Fourth of a five-part series about low body temperature.

by James Hubbard, M.D., M.P.H.

You’re on a hike. The temperature is in the 50s, and it’s a little windy. You slip and fall in a stream, get your pants wet. You start shivering. Your target location’s only half a mile away. Besides, a little cold never hurt anyone. I mean, it’s in the 50s.

If you’ve been reading this series on hypothermia, you know that’s not true. You need to head for home or your campsite and get out of those wet clothes. Do it right away because your next symptom could be confusion. Then you’re wandering, lost, getting colder by the minute. Maybe eat something to give your body a little extra fuel to keep generating that heat until you get there.

But what if you’re farther away or you’re already getting too cold? Or you’re inside, but there’s inadequate heat?

Treatment for Mild Hypothermia

With mild hypothermia, your body is still generating heat, so don’t let it escape. (Dress in layers, stay dry, stay off the cold ground.) Keep hydrated and eat something. Your body’ll do the job if you do yours. If you let the heat escape or run out out of fuel (food), sooner or later your body’s going to wear down. Then you’re in trouble.

Treatment for Moderate Hypothermia

How to Prevent Hypothermia

Of course, prevention is the best medicine. Take special precautions if you have risk factors for hypothermia:

  • Dress in layers.
  • Stay out of the wind.
  • Stay hydrated. Drink warm, noncaffeinated drinks if available.
  • Bring snacks. If your body is trying to stay warm, it’s easy to deplete your energy essential carbohydrates. Your body uses food like a fire uses wood, as fuel to produce heat.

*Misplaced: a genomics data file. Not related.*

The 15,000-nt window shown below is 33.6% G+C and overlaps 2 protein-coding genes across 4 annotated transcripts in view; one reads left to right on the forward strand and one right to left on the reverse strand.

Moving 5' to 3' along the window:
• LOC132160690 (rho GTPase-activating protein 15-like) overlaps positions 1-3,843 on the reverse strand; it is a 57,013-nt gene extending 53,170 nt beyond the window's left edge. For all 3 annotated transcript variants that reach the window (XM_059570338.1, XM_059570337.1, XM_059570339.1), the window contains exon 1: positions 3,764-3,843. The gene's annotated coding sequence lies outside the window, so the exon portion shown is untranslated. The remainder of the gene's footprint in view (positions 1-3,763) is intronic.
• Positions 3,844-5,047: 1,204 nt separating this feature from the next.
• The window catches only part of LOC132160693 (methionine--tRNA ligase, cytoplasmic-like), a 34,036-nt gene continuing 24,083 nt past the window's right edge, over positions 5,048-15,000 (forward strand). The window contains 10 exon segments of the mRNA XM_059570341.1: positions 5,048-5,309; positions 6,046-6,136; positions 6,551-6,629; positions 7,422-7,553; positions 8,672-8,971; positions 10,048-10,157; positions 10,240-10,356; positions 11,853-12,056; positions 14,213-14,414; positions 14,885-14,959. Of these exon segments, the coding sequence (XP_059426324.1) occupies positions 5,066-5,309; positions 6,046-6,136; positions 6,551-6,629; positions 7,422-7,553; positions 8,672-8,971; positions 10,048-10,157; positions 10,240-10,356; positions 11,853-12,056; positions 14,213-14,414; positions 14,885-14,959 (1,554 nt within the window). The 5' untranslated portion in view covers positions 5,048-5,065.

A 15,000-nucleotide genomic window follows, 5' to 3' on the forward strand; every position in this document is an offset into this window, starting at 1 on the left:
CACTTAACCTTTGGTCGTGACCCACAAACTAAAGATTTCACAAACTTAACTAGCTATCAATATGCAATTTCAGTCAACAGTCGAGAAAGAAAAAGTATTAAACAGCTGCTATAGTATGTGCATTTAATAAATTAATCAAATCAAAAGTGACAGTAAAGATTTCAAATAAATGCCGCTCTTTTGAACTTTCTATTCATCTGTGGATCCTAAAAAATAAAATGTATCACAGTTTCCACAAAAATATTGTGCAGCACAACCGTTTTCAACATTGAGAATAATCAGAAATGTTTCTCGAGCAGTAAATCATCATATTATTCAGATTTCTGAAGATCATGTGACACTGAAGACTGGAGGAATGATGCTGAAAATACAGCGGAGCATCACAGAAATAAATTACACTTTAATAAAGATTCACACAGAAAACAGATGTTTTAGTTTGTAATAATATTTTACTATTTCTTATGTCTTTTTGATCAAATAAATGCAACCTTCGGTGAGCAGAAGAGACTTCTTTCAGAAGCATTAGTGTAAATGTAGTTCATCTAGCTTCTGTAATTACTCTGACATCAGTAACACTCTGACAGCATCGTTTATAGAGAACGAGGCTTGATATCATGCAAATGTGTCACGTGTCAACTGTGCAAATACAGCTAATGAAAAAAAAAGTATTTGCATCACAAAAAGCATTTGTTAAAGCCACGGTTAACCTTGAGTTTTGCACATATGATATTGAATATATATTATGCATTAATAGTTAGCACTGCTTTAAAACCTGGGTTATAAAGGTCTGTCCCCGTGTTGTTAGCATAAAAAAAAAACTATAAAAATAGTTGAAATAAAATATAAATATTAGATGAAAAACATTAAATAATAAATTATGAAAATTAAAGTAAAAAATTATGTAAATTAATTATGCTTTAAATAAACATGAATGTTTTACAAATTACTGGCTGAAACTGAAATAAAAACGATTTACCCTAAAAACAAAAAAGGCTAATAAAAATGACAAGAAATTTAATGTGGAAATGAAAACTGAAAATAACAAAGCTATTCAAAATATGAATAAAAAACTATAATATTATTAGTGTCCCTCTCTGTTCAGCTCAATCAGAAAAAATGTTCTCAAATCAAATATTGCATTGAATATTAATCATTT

• Stay dry. One of the reasons to dress in layers is you can take some off if you start sweating.

There’s not some sort of distinct cutoff point going from mild to moderate hypothermia. The symptoms can overlap. But if you’ve tried the above treatment and there’s no improvement or, worse, more confusion and fatigue, you’re going to need to find a heat source outside your body.

Drinking warm liquids would help.

If you have heating pads, place them under your arms.

A last resort is sharing body heat. If you’re getting really, really cold, and there’s no other way, two or three people can get under blankets, take off their clothes, and get skin to skin. It’s worth a try. And no, not as a date ploy.

What if you need to treat someone else? It depends. You can do all of the above and:

  • Get them out of wet clothes if you have cover.
  • Cover them from head to toe.
  • Give them something to eat or warm to drink if you trust they are conscious enough to swallow and not choke.
  • Place heating pads under their arms. Hot water bottles are fine when you can get them.
  • When they’re in shelter, place more hot water bottles or heat packs on their groin areas. Put light cloth, mittens, etc., between the bottles and skin to avoid burns.
  • Warm the hands and feet in warm water or with hot packs.

Be gentle when treating someone else. At cold body temperature, your heart becomes very sensitive to jostling. It tends to go into bad rhythms.

If the person is confused, calm them by talking, and ask if they have any medical problems. Low blood sugar or a fall could be causing or contributing to the confusion.

Hypothermia Treatment: What Not to Do

  • Don’t drink alcohol. Alcohol dilates your surface vessels and brings blood to your skin at the expense of your vital organs. You feel warm, but your heart, liver, and kidneys are suffering. It also impairs your judgment. The combination of mild-altering drugs or alcohol and cold weather is a major killer every year.
  • Don’t rub your skin to warm up. Vigorous rubbing dilates those surface vessels like alcohol. It makes you feel warm at the expense of taking heat from your vital organs.
  • If you’re indoors, don’t start a fire or use coals or a fuel heater without adequate ventilation. Every year, people do this and die from carbon monoxide poisoning.

I’ll write about hypothermia treatment for an unconscious person in the next post.

Five-Part Hypothermia Series:

  1. Low body temperature: How cold is too cold?
  2. Risk factors for hypothermia (besides cold weather)
  3. Symptoms of hypothermia
  4. (This post) Hypothermia treatment, part one: How to treat a conscious person
  5. Hypothermia treatment, part two: How to treat an unconscious person